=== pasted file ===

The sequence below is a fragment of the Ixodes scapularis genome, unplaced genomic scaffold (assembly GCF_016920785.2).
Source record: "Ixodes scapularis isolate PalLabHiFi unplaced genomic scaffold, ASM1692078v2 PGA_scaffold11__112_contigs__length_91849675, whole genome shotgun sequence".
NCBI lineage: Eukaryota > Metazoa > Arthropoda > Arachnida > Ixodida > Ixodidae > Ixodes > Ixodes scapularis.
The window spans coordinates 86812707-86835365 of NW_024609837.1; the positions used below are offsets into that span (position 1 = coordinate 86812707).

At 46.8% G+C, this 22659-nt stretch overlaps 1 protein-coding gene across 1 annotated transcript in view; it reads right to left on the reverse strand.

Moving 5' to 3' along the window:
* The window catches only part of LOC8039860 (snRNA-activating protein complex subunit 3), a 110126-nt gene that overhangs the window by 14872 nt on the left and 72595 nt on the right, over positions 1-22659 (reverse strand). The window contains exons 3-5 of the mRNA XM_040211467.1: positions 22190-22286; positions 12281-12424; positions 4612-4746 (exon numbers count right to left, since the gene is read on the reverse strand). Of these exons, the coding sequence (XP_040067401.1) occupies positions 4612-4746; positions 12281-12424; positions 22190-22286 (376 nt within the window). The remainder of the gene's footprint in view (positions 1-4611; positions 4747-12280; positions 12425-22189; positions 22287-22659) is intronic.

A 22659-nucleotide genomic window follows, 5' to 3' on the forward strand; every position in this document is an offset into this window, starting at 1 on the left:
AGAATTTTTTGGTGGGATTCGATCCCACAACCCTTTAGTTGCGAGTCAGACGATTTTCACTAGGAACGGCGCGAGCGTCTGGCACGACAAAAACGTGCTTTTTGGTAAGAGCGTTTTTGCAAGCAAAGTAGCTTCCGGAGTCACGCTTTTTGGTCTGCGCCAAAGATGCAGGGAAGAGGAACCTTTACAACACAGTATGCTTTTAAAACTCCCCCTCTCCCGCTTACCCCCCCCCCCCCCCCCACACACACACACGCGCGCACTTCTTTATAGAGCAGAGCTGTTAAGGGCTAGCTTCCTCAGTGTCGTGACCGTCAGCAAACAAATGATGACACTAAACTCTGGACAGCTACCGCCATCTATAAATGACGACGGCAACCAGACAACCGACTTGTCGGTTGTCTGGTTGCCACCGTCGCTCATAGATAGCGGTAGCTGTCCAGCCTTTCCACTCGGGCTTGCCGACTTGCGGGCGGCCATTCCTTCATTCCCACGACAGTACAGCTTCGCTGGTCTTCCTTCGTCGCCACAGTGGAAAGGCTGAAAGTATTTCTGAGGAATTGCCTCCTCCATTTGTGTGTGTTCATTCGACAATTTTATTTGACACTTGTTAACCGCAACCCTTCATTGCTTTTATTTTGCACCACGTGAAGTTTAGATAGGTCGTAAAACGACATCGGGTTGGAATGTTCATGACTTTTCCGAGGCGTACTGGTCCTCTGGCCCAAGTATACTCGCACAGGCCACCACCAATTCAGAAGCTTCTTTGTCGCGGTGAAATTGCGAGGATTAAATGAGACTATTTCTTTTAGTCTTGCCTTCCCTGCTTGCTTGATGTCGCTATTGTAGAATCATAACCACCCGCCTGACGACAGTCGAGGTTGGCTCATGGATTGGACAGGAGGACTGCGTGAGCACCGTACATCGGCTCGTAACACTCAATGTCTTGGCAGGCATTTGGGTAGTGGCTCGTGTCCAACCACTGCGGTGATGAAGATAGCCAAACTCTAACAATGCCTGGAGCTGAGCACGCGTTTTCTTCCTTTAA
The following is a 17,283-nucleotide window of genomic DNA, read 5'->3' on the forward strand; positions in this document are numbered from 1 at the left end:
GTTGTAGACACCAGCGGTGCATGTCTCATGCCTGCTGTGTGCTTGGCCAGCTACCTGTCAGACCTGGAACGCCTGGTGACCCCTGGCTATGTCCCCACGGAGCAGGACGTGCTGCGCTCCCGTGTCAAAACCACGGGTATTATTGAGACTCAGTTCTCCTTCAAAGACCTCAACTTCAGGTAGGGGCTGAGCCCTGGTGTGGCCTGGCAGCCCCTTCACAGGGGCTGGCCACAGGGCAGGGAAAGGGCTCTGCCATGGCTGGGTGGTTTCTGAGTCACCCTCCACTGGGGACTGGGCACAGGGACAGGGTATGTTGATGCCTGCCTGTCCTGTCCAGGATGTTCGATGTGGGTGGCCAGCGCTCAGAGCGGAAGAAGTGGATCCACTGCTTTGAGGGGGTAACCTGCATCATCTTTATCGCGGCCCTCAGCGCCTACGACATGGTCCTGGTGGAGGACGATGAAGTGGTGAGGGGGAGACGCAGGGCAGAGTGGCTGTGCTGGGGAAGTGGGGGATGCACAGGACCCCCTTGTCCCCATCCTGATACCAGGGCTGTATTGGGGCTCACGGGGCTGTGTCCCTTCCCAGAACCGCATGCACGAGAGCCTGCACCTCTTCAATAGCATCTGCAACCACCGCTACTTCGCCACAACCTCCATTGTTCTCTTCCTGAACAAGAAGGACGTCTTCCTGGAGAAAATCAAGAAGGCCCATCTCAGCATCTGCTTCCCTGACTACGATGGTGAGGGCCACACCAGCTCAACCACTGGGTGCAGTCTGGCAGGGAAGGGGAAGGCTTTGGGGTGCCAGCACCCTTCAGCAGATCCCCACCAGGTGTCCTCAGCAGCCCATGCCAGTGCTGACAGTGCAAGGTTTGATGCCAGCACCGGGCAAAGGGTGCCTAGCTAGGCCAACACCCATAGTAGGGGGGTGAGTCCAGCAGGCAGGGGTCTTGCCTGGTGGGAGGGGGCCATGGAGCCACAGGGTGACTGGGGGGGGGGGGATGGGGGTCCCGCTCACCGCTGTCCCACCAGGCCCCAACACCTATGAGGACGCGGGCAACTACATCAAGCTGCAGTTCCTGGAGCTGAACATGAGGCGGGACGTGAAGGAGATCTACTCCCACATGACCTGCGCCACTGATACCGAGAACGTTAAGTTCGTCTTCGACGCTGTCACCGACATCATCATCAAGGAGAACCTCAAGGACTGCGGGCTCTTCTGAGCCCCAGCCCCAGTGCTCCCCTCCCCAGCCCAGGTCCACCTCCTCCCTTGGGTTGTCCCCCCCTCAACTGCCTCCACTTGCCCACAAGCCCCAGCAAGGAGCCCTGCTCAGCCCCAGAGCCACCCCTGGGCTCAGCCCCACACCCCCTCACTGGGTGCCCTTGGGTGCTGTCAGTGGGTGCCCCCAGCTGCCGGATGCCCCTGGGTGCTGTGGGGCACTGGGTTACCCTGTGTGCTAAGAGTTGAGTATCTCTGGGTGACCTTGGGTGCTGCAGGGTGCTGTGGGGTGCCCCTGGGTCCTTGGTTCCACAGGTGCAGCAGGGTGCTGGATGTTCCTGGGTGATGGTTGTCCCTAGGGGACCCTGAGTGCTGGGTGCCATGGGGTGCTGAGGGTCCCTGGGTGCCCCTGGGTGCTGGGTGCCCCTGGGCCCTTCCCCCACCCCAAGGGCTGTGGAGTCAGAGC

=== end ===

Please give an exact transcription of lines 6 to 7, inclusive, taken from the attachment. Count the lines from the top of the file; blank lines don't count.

Moving 5' to 3' along the window:
* The window catches only part of LOC8039860 (snRNA-activating protein complex subunit 3), a 110126-nt gene that overhangs the window by 14872 nt on the left and 72595 nt on the right, over positions 1-22659 (reverse strand). The window contains exons 3-5 of the mRNA XM_040211467.1: positions 22190-22286; positions 12281-12424; positions 4612-4746 (exon numbers count right to left, since the gene is read on the reverse strand). Of these exons, the coding sequence (XP_040067401.1) occupies positions 4612-4746; positions 12281-12424; positions 22190-22286 (376 nt within the window). The remainder of the gene's footprint in view (positions 1-4611; positions 4747-12280; positions 12425-22189; positions 22287-22659) is intronic.